Of course there is not a definitive "right" answer and the kids will quickly see that not every bank advertisement is the same color. Sometimes good design requires an ironic color choice for dramatic effect, or a totally unexpected color choice to draw attention. But as I have said before, you have to know the rules of color theory before you are able to break them effectively!
Hopefully this lesson will have your students, and YOU, noticing more of the design world around all of us. Keep your eyes open for how color is used and how it makes you feel. It will improve your own understanding and application of color theory.
A few more fun facts your kids will enjoy...
RED and YELLOW make people hungrier, so you find a lot of restaurants using that combination! Can you name some?
BLUE is the most popular color on earth (think... the sky and ocean), and the most used color for business logos!
WHITE vehicles get in fewer car accidents.
PINK reduces anger and is therefore used in many prisons and mental health institutes.
For more color fun, check out these great infographics on color psychology and the meaning of colors in different cultures.
Vowels, can be tricky. I discovered just how confusing the English language is when I began learning other languages. There are so many sounds that one vowel can make, but I have chosen to start with just the short sound first. As I get later in the alphabet, I start explaining how some *special* letters make more than one sound. Now on to Ee... If you can get your hands on some plastic Easter eggs, there are SO many cool learning games you can do throughout the week.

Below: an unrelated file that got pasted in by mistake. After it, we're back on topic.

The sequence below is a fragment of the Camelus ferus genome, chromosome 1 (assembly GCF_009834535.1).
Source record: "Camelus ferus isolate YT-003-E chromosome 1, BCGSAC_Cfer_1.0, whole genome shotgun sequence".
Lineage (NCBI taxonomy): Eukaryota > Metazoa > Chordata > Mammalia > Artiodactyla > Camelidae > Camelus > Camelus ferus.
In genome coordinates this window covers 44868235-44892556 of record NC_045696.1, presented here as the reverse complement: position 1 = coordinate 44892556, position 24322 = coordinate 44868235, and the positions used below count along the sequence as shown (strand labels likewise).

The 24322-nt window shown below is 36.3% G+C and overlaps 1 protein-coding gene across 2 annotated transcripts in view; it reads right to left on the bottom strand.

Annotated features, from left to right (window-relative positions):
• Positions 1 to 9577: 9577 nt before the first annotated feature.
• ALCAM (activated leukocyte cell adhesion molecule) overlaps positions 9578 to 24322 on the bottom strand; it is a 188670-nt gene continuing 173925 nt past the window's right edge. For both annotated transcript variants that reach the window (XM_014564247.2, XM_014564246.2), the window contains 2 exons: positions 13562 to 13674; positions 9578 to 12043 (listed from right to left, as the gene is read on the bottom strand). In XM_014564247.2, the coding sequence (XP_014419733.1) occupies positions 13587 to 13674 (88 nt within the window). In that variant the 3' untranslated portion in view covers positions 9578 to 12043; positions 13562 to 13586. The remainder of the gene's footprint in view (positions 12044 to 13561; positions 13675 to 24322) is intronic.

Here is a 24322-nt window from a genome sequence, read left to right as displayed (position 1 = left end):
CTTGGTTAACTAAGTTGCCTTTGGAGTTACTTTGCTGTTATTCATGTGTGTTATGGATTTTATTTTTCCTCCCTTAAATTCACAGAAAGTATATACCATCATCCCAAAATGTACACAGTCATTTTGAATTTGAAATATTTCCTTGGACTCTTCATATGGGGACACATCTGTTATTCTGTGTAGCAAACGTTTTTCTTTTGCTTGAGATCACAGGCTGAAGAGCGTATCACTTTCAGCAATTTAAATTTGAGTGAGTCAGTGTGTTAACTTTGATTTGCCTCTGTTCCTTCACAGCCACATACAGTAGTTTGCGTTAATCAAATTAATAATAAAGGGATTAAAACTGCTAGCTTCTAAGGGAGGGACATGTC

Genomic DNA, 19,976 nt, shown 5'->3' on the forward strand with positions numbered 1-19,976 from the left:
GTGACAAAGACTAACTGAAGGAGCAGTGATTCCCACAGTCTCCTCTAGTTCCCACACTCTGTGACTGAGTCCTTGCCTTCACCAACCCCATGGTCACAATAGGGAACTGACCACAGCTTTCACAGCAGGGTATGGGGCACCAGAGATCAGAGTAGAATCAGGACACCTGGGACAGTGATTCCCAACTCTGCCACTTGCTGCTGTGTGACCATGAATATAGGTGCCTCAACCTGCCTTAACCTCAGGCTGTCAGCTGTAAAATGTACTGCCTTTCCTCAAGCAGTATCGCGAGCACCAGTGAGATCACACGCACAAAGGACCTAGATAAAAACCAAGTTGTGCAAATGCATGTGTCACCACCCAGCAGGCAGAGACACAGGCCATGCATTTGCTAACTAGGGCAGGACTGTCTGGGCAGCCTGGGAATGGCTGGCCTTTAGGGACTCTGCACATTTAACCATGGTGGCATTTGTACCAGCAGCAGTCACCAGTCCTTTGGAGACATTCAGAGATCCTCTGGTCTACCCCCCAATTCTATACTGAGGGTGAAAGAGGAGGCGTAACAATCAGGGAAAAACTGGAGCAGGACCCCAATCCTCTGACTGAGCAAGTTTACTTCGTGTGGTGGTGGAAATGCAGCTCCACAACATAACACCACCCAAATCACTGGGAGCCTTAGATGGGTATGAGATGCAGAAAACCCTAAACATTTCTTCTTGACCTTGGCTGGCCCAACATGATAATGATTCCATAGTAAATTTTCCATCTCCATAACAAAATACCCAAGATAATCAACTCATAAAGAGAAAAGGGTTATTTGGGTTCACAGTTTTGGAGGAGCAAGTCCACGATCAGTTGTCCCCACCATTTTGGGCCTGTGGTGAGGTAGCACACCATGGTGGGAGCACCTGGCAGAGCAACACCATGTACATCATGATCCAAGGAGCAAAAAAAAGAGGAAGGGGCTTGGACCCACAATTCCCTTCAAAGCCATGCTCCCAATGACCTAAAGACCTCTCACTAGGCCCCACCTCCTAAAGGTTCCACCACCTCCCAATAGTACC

Ellie the Elephant
Ellie the Elephant,
So big, so fat.
She walks like this,
She walks like that.
She has no fingers,
She has no toes.
But goodness gracious!
What a long nose!
Jolly Phonics - E
Eggs in the pan, /e/ /e/ /e/
Eggs in the pan, /e/ /e/ /e/
Eggs in the pan, /e/ /e/ /e/
Crack the egg like this - /e/
(To the tune of Skip to my Lou)
Here are some classics for the Letter E. I am not a huge fan of Clifford books, but the kids LOVE him, and its a good opportunity to practice the short sight words "big" "red" and "dog".
Elmer is the most fun and simple enough for the kids to follow.
The E coloring activity is pretty simple and flexible. It is an "e - envelope". I chose to have the students glue them to card stock so that I could easily put it in their activity binder. But you can also leave it as an envelope that they can carry around. Step 1 : Color, Step 2: Cut, Step 3: Glue the E card to the outside and put the rest inside. You can either buy envelopes or use a template to create your own. Its also super fun to color Elmer. I got this coloring page from AZcoloring.com.
Please download my letter E coloring page and flashcards to use for personal and educational purposes. Do not sell them or offer them as your own. Do give proper credit.
The flashcards are formatted for A4 and can be printed back to back, cut and laminated. There is a color and a black and white version in case you want to save on printing costs and do the coloring yourself.